||CAN YOU BE AN 'US?'
- Thursday, November 23, '00 - Parshas Chayei Sara 5761
A married couple is somewhat
analogous to a baseball team. Each "player" covers the various "bases"
or positions needed for the victory of the team in the "game of life," by
playing together. Being ready to marry is being ready to give ego up to be a teammate,
always ready to happily give of yourself for other people and for your responsibilities to
To be ready to marry, you must be able to give of yourself for a spouse, children and
the good of your marriage team. It is a measure of readiness to marry:
* when it makes you happy to give to other people;
* when you give unconditionally, graciously, respectfully and cheerfully;
* when you are "emotionally available" and "emotionally
responsible" for the good of your spouse and children, on a steady and reliable
* when you give without hesitation, grudge or nastiness.
If the needs of the team are in conflict with the needs of your ego, do you get upset
or closed up or do you go beyond yourself and give what is objectively needed and for the
most long-run good?
A serious relationship requires self-awareness in a wide variety of respects:
personality, true and healthy needs, life mission and personal potential, what can I give
to another and what needs in another would be healthy for me to give to, values, goals,
what weaknesses can I live with, what is a realistic compatibility profile, etc.
One must have self-awareness (development of meaningful life mission, understanding of
one's psychological reality, etc.) that is reasonably full, accurate, objective and clear.
Otherwise, a person may be disadvantaged or downright handicapped by ineffective criteria
or counterproductive definitions of "needs" in one's mate search. When a single
does not have correct self-awareness, (s)he may need prodding by a caring, tactful and
supportive friend, to become more clear, realistic and ready for the mate search and for
marriage. Otherwise, it is like shooting a gun with no defined target, or driving with no
destination defined. Whose fault is it that you didn't reach Wisconsin? Besides, if you
don't have a clearly identified and defined destination or goal in life, how can you
expect that someone else can share your journey to "there," when no
It is possible to have an elaborate, thorough "check-list," which could be
worthless if you are not the person who would be wanted by - or compatible with - the mate
you want. I have seen many people "know" what they want and never get along with
the person who is "ideal on paper." There can be many possible reasons for this,
ranging from psychological to lack of focus to immaturity to character flaws. When you
devise your list, analyze whether you are the person who this person would want and would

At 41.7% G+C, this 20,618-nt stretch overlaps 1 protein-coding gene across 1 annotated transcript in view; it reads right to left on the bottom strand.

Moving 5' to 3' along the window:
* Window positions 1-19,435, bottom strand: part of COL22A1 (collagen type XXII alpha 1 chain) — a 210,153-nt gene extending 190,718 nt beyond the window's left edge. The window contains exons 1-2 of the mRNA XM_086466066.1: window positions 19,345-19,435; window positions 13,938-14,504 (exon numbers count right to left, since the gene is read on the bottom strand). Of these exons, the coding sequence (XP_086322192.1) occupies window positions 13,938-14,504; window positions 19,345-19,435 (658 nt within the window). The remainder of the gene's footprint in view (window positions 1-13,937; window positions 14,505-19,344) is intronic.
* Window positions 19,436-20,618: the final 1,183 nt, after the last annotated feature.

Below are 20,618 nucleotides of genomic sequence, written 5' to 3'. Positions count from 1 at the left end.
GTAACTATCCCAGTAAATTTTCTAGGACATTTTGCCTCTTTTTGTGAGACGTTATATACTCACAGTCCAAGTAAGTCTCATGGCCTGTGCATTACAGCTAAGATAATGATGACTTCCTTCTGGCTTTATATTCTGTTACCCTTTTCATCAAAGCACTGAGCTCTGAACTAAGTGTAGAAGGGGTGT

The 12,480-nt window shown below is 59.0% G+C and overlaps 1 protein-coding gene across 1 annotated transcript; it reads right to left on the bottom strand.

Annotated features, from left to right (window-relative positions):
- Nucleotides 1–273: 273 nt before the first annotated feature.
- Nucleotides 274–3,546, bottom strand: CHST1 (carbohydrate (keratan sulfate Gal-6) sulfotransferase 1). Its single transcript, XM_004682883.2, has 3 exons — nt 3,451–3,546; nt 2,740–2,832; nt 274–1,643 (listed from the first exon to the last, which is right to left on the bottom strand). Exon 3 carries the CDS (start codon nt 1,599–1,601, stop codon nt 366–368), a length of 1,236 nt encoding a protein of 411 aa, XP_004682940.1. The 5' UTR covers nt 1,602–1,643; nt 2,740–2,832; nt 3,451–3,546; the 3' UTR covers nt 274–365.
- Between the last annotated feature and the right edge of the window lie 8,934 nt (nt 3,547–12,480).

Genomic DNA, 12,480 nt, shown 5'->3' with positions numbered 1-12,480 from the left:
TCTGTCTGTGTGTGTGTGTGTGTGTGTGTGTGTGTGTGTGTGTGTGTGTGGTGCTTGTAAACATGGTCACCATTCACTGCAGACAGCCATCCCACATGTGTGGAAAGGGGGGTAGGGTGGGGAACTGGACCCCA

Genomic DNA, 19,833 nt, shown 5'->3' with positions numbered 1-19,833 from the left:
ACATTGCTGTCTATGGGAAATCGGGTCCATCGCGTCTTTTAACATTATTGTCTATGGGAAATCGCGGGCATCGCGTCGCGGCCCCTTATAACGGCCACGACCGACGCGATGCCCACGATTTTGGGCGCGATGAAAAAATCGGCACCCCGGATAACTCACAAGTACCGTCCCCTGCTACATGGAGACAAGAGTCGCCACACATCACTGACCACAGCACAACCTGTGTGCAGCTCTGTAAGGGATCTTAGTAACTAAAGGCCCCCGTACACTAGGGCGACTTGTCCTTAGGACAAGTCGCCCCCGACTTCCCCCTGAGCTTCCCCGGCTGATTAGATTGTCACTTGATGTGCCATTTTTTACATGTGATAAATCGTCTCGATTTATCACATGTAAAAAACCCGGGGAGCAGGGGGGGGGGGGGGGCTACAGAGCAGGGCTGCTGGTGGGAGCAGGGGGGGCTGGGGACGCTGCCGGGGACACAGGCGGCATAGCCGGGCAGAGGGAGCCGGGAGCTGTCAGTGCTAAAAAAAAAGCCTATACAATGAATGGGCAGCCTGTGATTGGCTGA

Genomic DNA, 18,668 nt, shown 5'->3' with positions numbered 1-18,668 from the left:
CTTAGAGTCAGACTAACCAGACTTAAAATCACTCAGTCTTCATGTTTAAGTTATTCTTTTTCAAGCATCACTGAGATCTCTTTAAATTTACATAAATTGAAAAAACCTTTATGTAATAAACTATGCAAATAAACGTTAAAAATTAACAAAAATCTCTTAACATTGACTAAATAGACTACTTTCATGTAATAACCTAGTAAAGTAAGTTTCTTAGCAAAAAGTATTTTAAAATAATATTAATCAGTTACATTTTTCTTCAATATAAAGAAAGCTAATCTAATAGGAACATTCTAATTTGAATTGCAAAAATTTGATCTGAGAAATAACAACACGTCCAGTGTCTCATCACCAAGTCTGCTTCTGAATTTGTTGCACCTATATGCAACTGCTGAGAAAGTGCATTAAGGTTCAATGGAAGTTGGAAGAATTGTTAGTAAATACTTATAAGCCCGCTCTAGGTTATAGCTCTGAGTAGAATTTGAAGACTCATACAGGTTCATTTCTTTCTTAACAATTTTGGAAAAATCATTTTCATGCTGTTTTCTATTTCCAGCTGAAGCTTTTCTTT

get along with.
Being married means ongoing responsibility to a spouse and children. Therefore, being
marriageable means that you are able to unselfishly and steadily deliver what you are
responsible for, even when life is stressful or painful. A good test in this is: when you
are suffering or pressured, can you still be spontaneously concerned about another person?
Even if you can't be your fully loving and giving self, you can say, with softness,
control and consideration, "Right now I'm [upset, in pain, anxious, nervous, etc.]
and I can't give you the [attention, courtesy, time, respect, answer, etc.] that you
deserve. It is no fault of yours and I do not want to take my troubles out on you. I don't
want to hurt or shortchange you. Give me some time to work myself out and I'll talk to you
pleasantly later." When you're married, having problems is no excuse to withhold what
you are responsible for...no excuse to ever stop being an "us."
When a farmer (in Eretz Yisroel, in the time of the Holy Temple) completes the work
(g'mar malacha) of producing grain, he must give "truma (a donation)" to a cohen
(who works in the Holy Temple, and who has no income except for donations). The farmer
gives two and a half percent of the crop. The law says to estimate the donation, not to
precisely calculate the donation. Why? Because, if the farmer measures exactly, this will
bring out the characteristic of being tight or stingy. If he estimates, and knows that he
has to give not less than two percent, this will ingrain in him the trait of ayin yofa
(good-natured generosity). By practicing ayin yofa, the farmer will come to build
generosity and a kind spirit within himself towards others, and he will learn to incline
to give more to people than what is strictly due them. The Torah does not want people who
give to do so in a technical, begrudging or strict way. In the Torah, giving means going
beyond what one "has to." Giving is from the heart, with a kind spirit and for
the good of recipients (Mishna Trumos, chapter four; and Rashi to Baitza 13b). Mutual ayin
yafa is very important to making a marriage happy.